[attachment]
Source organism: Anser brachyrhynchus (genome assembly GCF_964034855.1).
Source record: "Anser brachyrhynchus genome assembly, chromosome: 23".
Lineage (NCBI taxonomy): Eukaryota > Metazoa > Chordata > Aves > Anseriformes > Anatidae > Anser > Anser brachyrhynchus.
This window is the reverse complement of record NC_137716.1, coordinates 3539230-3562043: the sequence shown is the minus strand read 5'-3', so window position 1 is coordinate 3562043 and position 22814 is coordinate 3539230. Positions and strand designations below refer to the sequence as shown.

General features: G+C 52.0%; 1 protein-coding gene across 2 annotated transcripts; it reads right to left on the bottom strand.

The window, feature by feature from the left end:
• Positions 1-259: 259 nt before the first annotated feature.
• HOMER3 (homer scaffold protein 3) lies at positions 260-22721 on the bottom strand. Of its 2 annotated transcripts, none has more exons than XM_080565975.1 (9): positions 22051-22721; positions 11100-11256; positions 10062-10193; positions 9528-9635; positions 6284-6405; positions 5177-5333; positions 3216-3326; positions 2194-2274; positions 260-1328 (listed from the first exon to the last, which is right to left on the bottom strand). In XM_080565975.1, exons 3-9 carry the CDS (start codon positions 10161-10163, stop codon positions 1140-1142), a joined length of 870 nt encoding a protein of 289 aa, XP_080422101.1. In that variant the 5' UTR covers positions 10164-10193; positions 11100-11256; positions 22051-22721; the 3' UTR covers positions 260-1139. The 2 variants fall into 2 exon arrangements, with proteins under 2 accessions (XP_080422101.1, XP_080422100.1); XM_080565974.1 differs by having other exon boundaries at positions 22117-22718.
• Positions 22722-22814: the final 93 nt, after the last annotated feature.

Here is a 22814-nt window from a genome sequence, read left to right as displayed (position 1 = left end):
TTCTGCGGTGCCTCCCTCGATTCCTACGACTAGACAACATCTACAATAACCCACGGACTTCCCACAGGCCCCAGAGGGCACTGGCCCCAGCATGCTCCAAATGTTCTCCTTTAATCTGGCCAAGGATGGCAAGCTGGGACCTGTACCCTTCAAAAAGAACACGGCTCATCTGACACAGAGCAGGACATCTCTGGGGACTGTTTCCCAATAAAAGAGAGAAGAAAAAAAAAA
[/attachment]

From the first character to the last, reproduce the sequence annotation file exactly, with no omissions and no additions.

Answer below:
Source organism: Anser brachyrhynchus (genome assembly GCF_964034855.1).
Source record: "Anser brachyrhynchus genome assembly, chromosome: 23".
Lineage (NCBI taxonomy): Eukaryota > Metazoa > Chordata > Aves > Anseriformes > Anatidae > Anser > Anser brachyrhynchus.
This window is the reverse complement of record NC_137716.1, coordinates 3539230-3562043: the sequence shown is the minus strand read 5'-3', so window position 1 is coordinate 3562043 and position 22814 is coordinate 3539230. Positions and strand designations below refer to the sequence as shown.

General features: G+C 52.0%; 1 protein-coding gene across 2 annotated transcripts; it reads right to left on the bottom strand.

The window, feature by feature from the left end:
• Positions 1-259: 259 nt before the first annotated feature.
• HOMER3 (homer scaffold protein 3) lies at positions 260-22721 on the bottom strand. Of its 2 annotated transcripts, none has more exons than XM_080565975.1 (9): positions 22051-22721; positions 11100-11256; positions 10062-10193; positions 9528-9635; positions 6284-6405; positions 5177-5333; positions 3216-3326; positions 2194-2274; positions 260-1328 (listed from the first exon to the last, which is right to left on the bottom strand). In XM_080565975.1, exons 3-9 carry the CDS (start codon positions 10161-10163, stop codon positions 1140-1142), a joined length of 870 nt encoding a protein of 289 aa, XP_080422101.1. In that variant the 5' UTR covers positions 10164-10193; positions 11100-11256; positions 22051-22721; the 3' UTR covers positions 260-1139. The 2 variants fall into 2 exon arrangements, with proteins under 2 accessions (XP_080422101.1, XP_080422100.1); XM_080565974.1 differs by having other exon boundaries at positions 22117-22718.
• Positions 22722-22814: the final 93 nt, after the last annotated feature.

Here is a 22814-nt window from a genome sequence, read left to right as displayed (position 1 = left end):
TTCTGCGGTGCCTCCCTCGATTCCTACGACTAGACAACATCTACAATAACCCACGGACTTCCCACAGGCCCCAGAGGGCACTGGCCCCAGCATGCTCCAAATGTTCTCCTTTAATCTGGCCAAGGATGGCAAGCTGGGACCTGTACCCTTCAAAAAGAACACGGCTCATCTGACACAGAGCAGGACATCTCTGGGGACTGTTTCCCAATAAAAGAGAGAAGAAAAAAAAAA